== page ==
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It was designed for life on the ground, starting with its feet.
Among the living mammals, sloths are an odd group.1 Hanging upside down in trees, eating leaves, and generally not moving very much (or very fast!), they are nonetheless favorites at zoos. After all, they’re kind of cute. But if you go to a natural history museum, you’re likely to see a sloth skeleton which looks very different from the sloths hanging around in the zoo. These are the giant ground sloths, and they were built for walking.
One of the most common giant sloths known from North America is Megalonyx jeffersonii. Fossils of this extinct animal are found all over the continent in sedimentary deposits formed just prior to and during the Ice Age that occurred after Noah’s Flood.2 From West Virginia to California, from Texas to North Dakota, and even throughout Canada’s Northwest and Yukon territories, this sloth really got around!
Now Megalonyx certainly doesn’t look like a typical sloth. At up to 10 feet (3 m) long, weighing 1,000 pounds (455 kg), and walking on all fours, it was about the size of an American bison. At that size, this short-faced, barrel-chested behemoth likely didn’t spend any time hanging upside down in trees! Instead, it was designed for life on the ground, starting with its feet.
At up to 10 feet (3 m) long, Megalonyx would tower over a six-foot man. And at 1,000 pounds (455 kg), this giant sloth was about the size of an American bison.
You see, unlike most sloths, the hind feet of Megalonyx are what biologists call “plantigrade.” That means they are built like human feet: Megalonyx walked with its heel, foot, and toe bones all on the ground, just as you and I do. This provided good surface area for carrying weight and better balance when Megalonyx stood up.
And Megalonyx probably spent a lot of time standing in order to eat. To give this giant ground sloth added stability and to ease the stress on its massive legs, God provided Megalonyx with a thick, muscular tail (a rarity for land mammals), which meant that Megalonyx easily balanced on a “tripod.” Its massive hips gave ample area for strong muscles, while Megalonyx spent time ripping down and feasting on soft leaves and fruit from trees.
Bending down those huge branches to reach its mouth was the job of Megalonyx’s powerful arms. The arm and shoulder bones are large, and have wide wings and large knobs where big muscles attached.
Each of the three fingers on the hand was equipped with large, powerful claws, up to 8 inches (20 cm) long! Unlike the claws of modern lions, these “giant claws” (what Megalonyx means) were mostly used to grasp and tear up branches and leaves. However, they also made for a very effective defense against predators: one swipe from the arm of a Megalonyx may have been more powerful than a grizzly bear’s!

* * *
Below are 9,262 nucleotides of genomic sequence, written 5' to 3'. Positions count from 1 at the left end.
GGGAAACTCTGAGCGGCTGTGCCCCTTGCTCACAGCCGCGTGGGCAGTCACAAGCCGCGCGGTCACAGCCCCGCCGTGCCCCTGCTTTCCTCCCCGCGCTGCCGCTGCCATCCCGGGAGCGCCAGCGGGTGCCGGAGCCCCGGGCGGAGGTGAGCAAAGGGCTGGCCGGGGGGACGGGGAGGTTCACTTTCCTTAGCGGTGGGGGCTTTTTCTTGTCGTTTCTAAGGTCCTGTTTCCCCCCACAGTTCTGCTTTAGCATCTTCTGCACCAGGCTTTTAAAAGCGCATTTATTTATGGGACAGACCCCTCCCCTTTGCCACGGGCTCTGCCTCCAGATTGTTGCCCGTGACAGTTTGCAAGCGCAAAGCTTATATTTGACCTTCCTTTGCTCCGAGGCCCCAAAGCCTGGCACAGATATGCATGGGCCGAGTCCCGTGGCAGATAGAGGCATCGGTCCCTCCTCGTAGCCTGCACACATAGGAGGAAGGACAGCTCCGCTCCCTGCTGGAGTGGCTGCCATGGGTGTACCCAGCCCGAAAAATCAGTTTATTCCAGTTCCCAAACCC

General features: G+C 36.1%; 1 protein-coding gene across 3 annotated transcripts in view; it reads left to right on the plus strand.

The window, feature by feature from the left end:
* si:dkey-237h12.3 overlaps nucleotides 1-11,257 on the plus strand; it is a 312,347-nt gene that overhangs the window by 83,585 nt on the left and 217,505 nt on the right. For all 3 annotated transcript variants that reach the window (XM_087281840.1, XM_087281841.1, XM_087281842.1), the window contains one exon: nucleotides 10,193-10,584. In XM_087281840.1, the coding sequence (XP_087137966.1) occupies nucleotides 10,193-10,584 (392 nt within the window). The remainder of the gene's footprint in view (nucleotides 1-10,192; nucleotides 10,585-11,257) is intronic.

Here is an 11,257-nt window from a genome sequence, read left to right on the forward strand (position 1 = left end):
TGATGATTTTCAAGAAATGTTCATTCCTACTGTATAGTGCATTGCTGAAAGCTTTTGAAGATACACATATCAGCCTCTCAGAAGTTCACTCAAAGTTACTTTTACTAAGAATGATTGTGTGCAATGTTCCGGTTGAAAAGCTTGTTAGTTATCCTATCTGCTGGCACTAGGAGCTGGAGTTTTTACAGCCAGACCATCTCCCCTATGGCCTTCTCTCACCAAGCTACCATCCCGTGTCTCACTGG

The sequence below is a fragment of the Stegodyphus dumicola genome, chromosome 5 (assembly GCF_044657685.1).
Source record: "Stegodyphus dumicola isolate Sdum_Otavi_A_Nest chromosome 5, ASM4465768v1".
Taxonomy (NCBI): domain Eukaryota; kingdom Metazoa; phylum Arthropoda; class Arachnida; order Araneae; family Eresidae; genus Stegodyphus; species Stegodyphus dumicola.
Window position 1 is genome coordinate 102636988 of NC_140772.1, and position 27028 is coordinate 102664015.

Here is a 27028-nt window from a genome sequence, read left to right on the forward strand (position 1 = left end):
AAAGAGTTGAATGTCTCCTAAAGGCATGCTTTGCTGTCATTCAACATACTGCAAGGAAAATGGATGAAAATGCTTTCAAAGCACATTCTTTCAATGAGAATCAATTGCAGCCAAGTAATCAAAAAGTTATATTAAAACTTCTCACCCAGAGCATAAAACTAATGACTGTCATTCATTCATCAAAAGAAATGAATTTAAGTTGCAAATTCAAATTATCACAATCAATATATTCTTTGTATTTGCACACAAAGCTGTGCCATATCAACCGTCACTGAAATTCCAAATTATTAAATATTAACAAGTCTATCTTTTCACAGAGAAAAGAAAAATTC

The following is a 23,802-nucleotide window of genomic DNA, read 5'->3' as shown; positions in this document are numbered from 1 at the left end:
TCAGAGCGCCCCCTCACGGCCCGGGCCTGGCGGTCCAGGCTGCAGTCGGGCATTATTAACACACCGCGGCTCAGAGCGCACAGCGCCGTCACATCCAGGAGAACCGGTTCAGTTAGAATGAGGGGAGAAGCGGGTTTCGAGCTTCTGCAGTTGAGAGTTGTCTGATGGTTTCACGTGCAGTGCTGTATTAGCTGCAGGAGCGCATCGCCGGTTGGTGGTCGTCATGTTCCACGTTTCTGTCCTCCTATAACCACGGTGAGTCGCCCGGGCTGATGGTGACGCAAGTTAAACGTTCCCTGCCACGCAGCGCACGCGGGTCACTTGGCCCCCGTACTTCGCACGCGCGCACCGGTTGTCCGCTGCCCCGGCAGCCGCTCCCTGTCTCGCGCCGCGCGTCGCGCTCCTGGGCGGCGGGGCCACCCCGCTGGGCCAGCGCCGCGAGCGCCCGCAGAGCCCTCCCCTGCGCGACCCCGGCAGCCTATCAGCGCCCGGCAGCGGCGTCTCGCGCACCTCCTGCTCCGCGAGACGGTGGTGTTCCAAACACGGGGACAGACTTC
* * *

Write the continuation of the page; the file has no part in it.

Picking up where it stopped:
But such encounters were probably rare for this gentle giant. Its large size, big claws, and ability to stand up made it look very, very big. This meant Megalonyx probably didn’t worry too often about predators.
So instead of worrying, Megalonyx could concentrate on his main task: eating. One of the most peculiar anatomical features of sloths is their teeth, which lack the hard enamel found in humans and nearly all other mammals.3 Instead, sloths possess simple peg-like molar (back) teeth made primarily of the material dentin.4 Dentin is much softer than enamel, and wears out faster.
How can teeth that wear out faster be a good design? The surprising answer is that sloth teeth never stop growing. Because of this, Megalonyx (and modern sloths) could keep on eating even if a tooth was damaged, since the damaged part would wear out and be replaced by healthy dentin over time. Unlike nearly all other mammals, Megalonyx never had to worry about a chipped tooth!
Who would have thought that big, lumbering herbivores with flat feet, a fat tail, huge claws, and “weak” teeth could migrate all the way into North America from South America and be so successful? In the changing world after Noah’s Flood, including the Ice Age, Megalonyx reminds us that God’s intriguing and effective designs are often packaged in surprising ways. Indeed, His ways are higher than our ways, and hallelujah for that!
(See “Why Were the Animals So Big?” on page 56.)
Species: M. jeffersonii
Size: 10 feet (3 m) long
Diet: Leaves and fruit
Habitat: Ice Age forests throughout North America